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bowdown 8th July 2005 06:55 AM

High Current Leach/leach super amp
Hi i was just wandering if anyone has or knows how to modify the leach/leach super amp to run really low impedences like 1 ohm. I was just thinking of adding more output transistors and also changing the protection circuit so it doesnt kick in until about 0.5 ohm or some thing(but dont know exactly what parts i need to change). Please let me know what you guys think.Please help if you can.



amplifierguru 8th July 2005 07:28 AM

Hi Bowdown,

Why you wandering in this direction? This low Z raises many issues especially of quality and sani...

This is not the best amplifier design for low Z as big supply crap will feedthrough to sound.

You don't drive a 4WD by any chance?


bowdown 8th July 2005 07:50 AM

I just wanted a high current amp as i have a sub that needs about 2000wrms and is 2 ohms(dual 4 ohm coils) so i was going to build another pair of leach/superamps as i have heaps and heaps of parts for them(I mean heaps). was going to build 2 high current modules that are stable down to 1 ohm then run them bridged at 2ohm. i dont currently have a 4WD.



amplifierguru 8th July 2005 07:57 AM

Your power supply is the first major problem. Kanwar (Workhorse) can probably advise there. I guess if you have a shi*load of parts.

It's no problem to do, but... what suburb do you live in... I have rellies in Perth who like their p&q.


bowdown 8th July 2005 08:21 AM

Im usually in Bunbury but go to perth(joondalup) every couple of weeks. Yeah see i bought all the stuff in big quantity to get a really good price on the stuff as i was planning on making a few leach amps for my home theater stuff probably end up with 3 or so 6 ch amps and a couple of BIG 1ch amps to run the subs. and i have to build a few amps for my brother too. thats why i didnt worry about over buying. whats p&q mean? sorry. You in Australia? yeah some info on power supply would be good. was thinking of using two or three 2.5-3 kva toroidals per monoblock. but i would have to run 2-3 lots of power sockets to the amps as the sockets can only handle 10 amps. might get a higher current one put in.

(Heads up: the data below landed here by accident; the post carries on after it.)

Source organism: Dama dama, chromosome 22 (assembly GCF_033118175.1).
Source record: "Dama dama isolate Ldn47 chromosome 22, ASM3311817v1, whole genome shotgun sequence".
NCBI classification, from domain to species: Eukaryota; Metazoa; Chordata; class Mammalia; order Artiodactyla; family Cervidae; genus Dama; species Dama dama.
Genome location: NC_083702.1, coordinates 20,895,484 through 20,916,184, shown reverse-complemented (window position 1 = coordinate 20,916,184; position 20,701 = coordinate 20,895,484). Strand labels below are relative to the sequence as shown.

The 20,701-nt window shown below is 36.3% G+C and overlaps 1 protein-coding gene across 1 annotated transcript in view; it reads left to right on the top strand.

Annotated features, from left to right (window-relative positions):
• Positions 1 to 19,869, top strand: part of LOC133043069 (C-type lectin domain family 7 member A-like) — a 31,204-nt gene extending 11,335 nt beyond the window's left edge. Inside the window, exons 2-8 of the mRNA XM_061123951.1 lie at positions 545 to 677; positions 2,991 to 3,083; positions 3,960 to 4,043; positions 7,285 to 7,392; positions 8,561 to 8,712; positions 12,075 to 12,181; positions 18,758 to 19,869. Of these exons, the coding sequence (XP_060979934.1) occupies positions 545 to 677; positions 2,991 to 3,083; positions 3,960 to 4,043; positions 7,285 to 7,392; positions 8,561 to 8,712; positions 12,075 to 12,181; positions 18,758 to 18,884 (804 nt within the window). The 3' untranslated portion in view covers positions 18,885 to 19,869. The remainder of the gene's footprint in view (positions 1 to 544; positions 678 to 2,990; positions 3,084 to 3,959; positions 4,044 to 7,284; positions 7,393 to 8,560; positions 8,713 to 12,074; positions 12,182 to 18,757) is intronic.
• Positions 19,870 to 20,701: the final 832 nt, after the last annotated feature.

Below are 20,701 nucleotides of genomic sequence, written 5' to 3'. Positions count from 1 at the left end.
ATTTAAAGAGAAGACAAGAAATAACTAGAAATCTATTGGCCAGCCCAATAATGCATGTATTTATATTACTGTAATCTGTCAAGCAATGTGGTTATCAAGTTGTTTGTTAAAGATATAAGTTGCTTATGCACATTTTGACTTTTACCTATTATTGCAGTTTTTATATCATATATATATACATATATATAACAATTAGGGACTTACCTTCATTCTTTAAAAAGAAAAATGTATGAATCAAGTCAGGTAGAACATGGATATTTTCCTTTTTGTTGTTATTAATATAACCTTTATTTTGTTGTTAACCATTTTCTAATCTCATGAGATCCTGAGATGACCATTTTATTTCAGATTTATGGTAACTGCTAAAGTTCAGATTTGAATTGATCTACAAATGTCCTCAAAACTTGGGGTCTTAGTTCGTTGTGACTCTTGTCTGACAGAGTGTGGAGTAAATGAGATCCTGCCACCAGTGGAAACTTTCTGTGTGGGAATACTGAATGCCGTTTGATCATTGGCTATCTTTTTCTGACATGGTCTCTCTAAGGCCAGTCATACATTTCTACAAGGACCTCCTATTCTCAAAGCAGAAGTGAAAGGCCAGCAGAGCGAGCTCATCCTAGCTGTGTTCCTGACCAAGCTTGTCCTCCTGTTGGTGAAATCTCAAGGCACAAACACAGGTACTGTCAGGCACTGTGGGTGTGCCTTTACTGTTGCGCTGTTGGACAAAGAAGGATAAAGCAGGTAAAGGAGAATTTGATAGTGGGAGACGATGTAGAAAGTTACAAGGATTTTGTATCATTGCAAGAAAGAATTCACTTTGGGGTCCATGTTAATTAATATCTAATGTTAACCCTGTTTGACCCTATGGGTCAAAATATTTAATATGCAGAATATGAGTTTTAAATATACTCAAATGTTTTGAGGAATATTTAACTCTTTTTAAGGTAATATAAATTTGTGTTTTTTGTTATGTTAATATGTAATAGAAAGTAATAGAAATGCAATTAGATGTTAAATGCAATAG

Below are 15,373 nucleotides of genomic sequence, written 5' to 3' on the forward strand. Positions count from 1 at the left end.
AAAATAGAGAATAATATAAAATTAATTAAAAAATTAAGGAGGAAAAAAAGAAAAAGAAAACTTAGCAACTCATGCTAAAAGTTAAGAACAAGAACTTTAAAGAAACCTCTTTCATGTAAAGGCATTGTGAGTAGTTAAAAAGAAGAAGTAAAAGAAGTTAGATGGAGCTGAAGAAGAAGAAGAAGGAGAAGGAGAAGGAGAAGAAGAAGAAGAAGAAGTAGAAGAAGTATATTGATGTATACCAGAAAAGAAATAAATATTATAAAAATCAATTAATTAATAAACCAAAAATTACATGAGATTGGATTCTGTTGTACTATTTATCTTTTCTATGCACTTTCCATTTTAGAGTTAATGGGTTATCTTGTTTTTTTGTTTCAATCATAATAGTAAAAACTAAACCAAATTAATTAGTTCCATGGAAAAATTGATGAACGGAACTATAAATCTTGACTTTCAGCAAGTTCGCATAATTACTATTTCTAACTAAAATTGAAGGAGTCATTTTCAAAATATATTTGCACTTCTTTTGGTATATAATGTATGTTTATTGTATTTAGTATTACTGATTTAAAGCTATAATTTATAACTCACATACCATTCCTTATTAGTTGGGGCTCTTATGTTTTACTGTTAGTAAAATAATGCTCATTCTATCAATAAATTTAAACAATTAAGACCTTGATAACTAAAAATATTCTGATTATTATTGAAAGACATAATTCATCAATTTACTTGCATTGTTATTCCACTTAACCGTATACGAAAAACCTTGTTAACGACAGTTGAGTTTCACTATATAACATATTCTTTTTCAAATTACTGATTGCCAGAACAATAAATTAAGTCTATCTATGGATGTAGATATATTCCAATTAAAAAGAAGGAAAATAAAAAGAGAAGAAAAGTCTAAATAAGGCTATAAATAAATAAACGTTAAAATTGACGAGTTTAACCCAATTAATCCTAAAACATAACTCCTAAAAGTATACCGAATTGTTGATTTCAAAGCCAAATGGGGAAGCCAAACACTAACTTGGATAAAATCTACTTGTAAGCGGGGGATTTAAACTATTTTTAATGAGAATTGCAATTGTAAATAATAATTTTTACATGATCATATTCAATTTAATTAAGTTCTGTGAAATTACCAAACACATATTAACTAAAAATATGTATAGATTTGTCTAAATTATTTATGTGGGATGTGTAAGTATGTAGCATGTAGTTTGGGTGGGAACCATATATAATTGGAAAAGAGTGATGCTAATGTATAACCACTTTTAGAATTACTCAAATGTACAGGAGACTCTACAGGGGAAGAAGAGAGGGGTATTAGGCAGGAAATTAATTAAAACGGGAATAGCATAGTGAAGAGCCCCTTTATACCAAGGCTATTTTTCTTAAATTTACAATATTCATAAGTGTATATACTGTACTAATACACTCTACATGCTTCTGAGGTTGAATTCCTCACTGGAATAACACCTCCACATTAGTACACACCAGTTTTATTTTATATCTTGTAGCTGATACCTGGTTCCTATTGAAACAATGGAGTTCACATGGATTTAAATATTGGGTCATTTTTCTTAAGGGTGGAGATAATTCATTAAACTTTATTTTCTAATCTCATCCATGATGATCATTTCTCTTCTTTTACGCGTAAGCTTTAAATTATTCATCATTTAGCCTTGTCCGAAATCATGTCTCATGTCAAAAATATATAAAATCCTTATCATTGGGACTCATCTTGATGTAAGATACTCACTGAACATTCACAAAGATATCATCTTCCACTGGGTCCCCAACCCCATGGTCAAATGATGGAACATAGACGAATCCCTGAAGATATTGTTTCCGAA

jaycee 8th July 2005 08:40 AM

If it's dual 4 ohm coils why not put them in series ?

bocka 8th July 2005 08:50 AM

Hi bowdown,

OK, lets do some engineering for free ;)

2000 watts @ 2 ohms results in a peak current of

sqrt(2 * 2000watts / 2ohms) = 45 amps

as well as an peak voltage of

sqrt(2 * 2000watts * 2 ohms) = 89 volts

With some losses you'll need about 100 volts on the rails. To make this amp save on a phase angle of let's say 45, each transistor bank must handle about

1/sqrt(2) * 100 volts * 45 amps = 3100 watts peak.

I suggest, that the transistors have this SOAR capabilities for at least 10ms. When using a MJL21193/MJL21194 for example one transistor is able to handle about 1.5 amps @ 100V at 25C. Because the junction temperature is higher you'll have to decrease the power handling of each transistor to about 1 amp.